Jason John Nassau


Born: 29 March 1893 in Smyrna, (now Izmir) Turkey
Died: 11 May 1965 in Cleveland, Ohio, USA


Jason J Nassau emigrated to the United States in his youth. He studied at Columbia University and the University of Syracuse in New York State. During World War I he served in the American Expeditionary Force in France. In 1918 he went to the University of Edinburgh, Scotland, and after spending some time there moved back to the University of Syracuse where he submitted his thesis Some Theorems in Alternants for which he was awarded a Ph.D. in 1920.

He became an assistant professor of astronomy at Case Institute of Technology, Cleveland, Ohio, in 1921. He was one of three who discussed the founding of the Cleveland Astronomical Society in February 1922. In 1924 he became the first chair of astronomy at Case. He was chairman of the graduate division from 1936 to 1940, and was also director of the Case Western Reserve University Warner and Swasey Observatory from 1924. He retired in 1959, being made Professor Emeritus.

Among Nassau's achievements are his discovery of a cluster of 9,000 stars, his co-discovery of two novae in 1961, and his development of a technique for studying the distribution of red stars.

Further details are given in J J Nassau's obituary, written by Victor M Blanco, which appeared in the Quarterly Journal of the Royal Astronomical Society, volume 7 (1966). We give a version of the obituary at THIS LINK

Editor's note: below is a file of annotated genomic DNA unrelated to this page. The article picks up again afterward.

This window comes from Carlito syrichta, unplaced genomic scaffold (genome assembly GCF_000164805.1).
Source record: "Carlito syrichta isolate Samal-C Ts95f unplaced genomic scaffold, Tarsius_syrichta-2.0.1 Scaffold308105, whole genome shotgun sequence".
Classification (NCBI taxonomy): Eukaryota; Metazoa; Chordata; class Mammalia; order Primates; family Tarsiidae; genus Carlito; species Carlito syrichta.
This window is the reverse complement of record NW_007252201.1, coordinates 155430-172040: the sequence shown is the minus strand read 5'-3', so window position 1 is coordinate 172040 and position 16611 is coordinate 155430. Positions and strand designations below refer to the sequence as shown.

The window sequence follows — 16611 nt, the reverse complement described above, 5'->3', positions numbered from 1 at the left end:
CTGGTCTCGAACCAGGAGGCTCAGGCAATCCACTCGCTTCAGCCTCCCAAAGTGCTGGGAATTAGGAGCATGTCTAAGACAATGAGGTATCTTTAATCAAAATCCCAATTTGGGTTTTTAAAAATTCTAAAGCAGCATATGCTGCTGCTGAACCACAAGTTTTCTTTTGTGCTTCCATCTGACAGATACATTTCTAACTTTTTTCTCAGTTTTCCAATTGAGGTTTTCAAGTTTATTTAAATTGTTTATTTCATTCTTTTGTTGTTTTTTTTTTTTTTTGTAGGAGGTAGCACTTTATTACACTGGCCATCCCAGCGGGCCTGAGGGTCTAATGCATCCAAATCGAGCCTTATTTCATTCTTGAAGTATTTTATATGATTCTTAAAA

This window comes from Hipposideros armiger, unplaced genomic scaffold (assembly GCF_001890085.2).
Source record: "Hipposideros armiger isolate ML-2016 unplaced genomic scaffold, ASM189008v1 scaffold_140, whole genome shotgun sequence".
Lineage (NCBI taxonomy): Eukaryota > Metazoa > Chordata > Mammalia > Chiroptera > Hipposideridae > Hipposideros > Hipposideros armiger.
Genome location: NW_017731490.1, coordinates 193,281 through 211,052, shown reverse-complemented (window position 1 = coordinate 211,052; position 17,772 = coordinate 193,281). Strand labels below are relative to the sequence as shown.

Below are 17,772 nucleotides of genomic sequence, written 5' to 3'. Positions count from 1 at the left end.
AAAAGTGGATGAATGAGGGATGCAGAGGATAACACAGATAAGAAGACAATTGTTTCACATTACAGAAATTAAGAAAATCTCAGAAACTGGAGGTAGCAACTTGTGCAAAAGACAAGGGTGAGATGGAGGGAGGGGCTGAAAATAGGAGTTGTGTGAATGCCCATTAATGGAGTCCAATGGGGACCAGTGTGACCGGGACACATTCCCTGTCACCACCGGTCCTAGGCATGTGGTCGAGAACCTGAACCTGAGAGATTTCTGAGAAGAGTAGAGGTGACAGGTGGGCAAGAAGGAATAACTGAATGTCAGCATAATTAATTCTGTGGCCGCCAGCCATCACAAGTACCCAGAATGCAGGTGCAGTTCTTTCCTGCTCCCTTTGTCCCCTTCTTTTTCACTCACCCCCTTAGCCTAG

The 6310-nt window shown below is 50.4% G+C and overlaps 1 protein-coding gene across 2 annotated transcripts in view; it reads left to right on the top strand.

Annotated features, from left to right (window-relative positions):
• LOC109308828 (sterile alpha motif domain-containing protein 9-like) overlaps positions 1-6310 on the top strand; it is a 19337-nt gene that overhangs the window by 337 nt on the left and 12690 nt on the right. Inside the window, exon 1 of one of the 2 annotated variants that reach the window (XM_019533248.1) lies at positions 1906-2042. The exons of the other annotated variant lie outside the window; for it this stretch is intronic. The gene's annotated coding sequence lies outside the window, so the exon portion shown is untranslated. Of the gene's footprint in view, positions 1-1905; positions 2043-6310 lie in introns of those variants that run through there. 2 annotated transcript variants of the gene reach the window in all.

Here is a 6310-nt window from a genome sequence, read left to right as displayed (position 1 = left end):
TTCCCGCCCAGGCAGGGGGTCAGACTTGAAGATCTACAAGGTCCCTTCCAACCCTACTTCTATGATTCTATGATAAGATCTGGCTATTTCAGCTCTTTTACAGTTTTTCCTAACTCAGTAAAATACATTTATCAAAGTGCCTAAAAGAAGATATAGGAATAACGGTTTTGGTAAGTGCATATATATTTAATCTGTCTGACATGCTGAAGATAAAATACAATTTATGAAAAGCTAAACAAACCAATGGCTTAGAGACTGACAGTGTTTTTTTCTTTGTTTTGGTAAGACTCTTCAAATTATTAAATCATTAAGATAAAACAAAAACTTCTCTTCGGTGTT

In 1932 Nassau's A Textbook of Practical Astronomy was published by the McGraw-Hill Book Company. We give a version of a review of the book at THIS LINK.

Among the honours given to Nassau, we mention that the Nassau Astronomical Station at the Warner and Swasey Observatory is named after him. Also the Jason J Nassau Prize was established by the Cleveland Astronomical Society in 1965. It is awarded annually to an outstanding senior student in the Case Western Reserve University Department of Astronomy. His name is given to two astronomical objects: Nassau crater on the Moon is named after him, as is asteroid 9240 Nassau, discovered on 31 May 1997.

Nassau joined the American Mathematical Society in February 1921 (he was one of 114 people who joined at that time). He had already joined the Edinburgh Mathematical Society in June 1919.

Finally we list a few of Nassau's papers: Questions and Discussions: Discussions: Evaluation of the Determinant |1/(r + s - 1)! | (1924); Some extensions of the generalized Kronecker symbol (1926); Questions and Discussions: Discussions: Concerning a Theorem in Determinants (1927); and (with O E Brown) A Navigation Computer (1947).

Article by: J J O'Connor and E F Robertson

November 2007
MacTutor History of Mathematics
[http://www-history.mcs.st-andrews.ac.uk/Biographies/Nassau.html]